Q: Up front are you attacking one another or are the pace changes less violent because the race is so long?
DW: I think we both “tested” each other a couple of times but there were no attacks.
Q: You look to be significant bigger than Landis and Lance; weight and height?
DW: I’m 6’2” and I like to say I weigh about 185lbs. On average, I bet it’s closer to 190. I haven’t been on a scale for a few years. I was as light as I have been in a while for the race, though. I know this because I needed to start wearing a belt and I was highly disciplined, only eating one of Susan’s cookies each day in the week or so leading up to the race.
Q: Do you have friends/people you race against that best you in shorter races then you beat them at Leadville? Why? Mental?
DW: Anymore, I race very little and the field at Leadville is generally guys I only race there. The only “short” races I have done in the last two years are the Firecracker 50 twice and the Wildflower Rush in Crested Butte once. The primary mental component for me is the benefit of not racing very much. I’ve raced so much over the years that it has become more difficult to push hard up hills in race situations. Now, when I do race, I’m ready and pretty fired up to push hard.
Q: What is the Key to going fast at races like Leadville? Climbing intervals? Cross training? And lastly many us who have raced at Leadville have loved to see you win. You seem to represent everything good there is cycling. Well done.
DW: I appreciate the compliment but please know that the feeling is mutual. While the race at Leadville has received more attention these last two years, the primary motivation for most of us out there has been testing ourselves, working toward personal goals and having what I call the “looming event” mindset that gets our butts out the door to train in the months leading up to the race. In fact, Lance mentioned this, too, and I think it’s also central to the CTS program. If your exercise or training has a purpose and is aimed toward and event or goal, it’s more likely to happen and it will be a more rewarding experience. Kudos to everyone that accepts a challenge requiring hard work and commitment, whatever it may be, and follows through to the best of their abilities and life constraints, to be able to give their best effort at “go time.”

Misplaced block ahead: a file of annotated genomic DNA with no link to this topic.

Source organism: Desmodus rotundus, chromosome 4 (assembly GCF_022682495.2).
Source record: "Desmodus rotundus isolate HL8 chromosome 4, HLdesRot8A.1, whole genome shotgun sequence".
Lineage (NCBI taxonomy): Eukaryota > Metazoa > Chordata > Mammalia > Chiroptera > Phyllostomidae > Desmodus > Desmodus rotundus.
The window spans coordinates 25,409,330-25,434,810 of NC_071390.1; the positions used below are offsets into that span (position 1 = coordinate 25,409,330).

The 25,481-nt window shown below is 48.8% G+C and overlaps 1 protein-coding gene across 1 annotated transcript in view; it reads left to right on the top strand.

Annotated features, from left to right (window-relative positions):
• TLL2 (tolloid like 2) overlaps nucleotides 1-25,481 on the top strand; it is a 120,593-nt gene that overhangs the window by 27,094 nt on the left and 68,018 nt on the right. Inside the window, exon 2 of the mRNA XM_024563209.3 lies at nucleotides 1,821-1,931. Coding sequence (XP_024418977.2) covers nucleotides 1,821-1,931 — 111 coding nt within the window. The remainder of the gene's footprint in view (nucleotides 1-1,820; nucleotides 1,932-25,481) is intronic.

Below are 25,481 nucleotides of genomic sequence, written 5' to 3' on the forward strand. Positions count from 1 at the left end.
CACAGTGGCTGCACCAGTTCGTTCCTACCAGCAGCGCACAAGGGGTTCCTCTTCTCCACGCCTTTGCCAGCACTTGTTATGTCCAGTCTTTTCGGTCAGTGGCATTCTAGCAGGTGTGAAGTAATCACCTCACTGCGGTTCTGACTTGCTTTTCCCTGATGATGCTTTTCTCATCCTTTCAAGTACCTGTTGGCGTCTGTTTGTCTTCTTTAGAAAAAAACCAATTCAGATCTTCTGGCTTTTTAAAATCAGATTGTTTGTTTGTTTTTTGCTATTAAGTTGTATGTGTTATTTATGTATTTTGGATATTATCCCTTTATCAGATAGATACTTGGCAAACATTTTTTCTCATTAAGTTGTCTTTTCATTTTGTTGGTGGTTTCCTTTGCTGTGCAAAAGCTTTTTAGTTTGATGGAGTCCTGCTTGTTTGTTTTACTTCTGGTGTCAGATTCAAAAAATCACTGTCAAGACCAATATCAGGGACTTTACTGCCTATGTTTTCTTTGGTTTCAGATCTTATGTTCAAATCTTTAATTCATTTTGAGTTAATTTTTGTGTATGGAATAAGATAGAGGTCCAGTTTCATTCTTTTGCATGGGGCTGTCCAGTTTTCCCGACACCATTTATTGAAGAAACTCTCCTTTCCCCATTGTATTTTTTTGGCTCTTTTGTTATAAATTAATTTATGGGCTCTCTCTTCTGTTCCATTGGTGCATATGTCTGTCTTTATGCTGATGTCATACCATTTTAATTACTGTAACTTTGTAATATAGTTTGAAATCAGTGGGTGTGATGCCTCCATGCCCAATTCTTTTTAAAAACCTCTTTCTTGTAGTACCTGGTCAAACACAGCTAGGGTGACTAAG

Q: If you were a donut what kind would you be? How many donuts does it take to ride Leadville?
DW: I never met a donut I didn’t like. However, our local donut shop, Daylight Donuts, went out of business so I’ve been kind of stuck. I’ll do the occasional City Market donut but my weak spot in Gunnison is for muffins from the Firebrand Deli. They’re fruity – peach, blueberry, etc.- yet they have that sweet crusty top to them and it’s always big and overflowing the stump. Oh yeah!
Q: Many of us think a lot about what to eat and drink and how often. What fuels work for you and do you put yourself on a schedule or do you try to fuel up some length of time before one of the big climbs?
DW: I try to fuel on sort of a schedule. Each of my races at Leadville has been similar as far as nutrition. Here’s how it went this year: We (we means my wife Susan, who is my support person, and my brother Brian who also races) skipped the Pipeline aid station outbound. I started with two full bottles of typical hydration and electrolyte drink (I use the same drink mix in my bottles the whole race), three gels and a bar. I ate each gel as I got an opportunity, the first being on the Turquoise Lake pavement. I also started to eat the bar there and finally finished it somewhere shy of the Twin Lakes aid station. I drank both bottles.